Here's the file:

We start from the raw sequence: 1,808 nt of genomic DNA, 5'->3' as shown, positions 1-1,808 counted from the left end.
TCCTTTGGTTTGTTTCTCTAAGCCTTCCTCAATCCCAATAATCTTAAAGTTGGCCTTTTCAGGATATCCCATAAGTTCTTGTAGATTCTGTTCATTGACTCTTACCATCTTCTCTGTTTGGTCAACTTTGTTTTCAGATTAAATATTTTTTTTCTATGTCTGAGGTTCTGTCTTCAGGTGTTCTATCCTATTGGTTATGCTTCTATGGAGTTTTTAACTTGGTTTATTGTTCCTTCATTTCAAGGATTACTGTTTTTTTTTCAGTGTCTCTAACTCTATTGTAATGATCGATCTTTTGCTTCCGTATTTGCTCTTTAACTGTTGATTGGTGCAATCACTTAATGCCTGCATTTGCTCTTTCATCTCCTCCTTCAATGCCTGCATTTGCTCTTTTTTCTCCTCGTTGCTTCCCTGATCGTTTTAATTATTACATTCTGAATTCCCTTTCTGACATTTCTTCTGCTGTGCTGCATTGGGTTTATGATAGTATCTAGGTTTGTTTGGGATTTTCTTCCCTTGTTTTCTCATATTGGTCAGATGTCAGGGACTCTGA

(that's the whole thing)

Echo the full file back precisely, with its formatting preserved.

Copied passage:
We start from the raw sequence: 1,808 nt of genomic DNA, 5'->3' as shown, positions 1-1,808 counted from the left end.
TCCTTTGGTTTGTTTCTCTAAGCCTTCCTCAATCCCAATAATCTTAAAGTTGGCCTTTTCAGGATATCCCATAAGTTCTTGTAGATTCTGTTCATTGACTCTTACCATCTTCTCTGTTTGGTCAACTTTGTTTTCAGATTAAATATTTTTTTTCTATGTCTGAGGTTCTGTCTTCAGGTGTTCTATCCTATTGGTTATGCTTCTATGGAGTTTTTAACTTGGTTTATTGTTCCTTCATTTCAAGGATTACTGTTTTTTTTTCAGTGTCTCTAACTCTATTGTAATGATCGATCTTTTGCTTCCGTATTTGCTCTTTAACTGTTGATTGGTGCAATCACTTAATGCCTGCATTTGCTCTTTCATCTCCTCCTTCAATGCCTGCATTTGCTCTTTTTTCTCCTCGTTGCTTCCCTGATCGTTTTAATTATTACATTCTGAATTCCCTTTCTGACATTTCTTCTGCTGTGCTGCATTGGGTTTATGATAGTATCTAGGTTTGTTTGGGATTTTCTTCCCTTGTTTTCTCATATTGGTCAGATGTCAGGGACTCTGA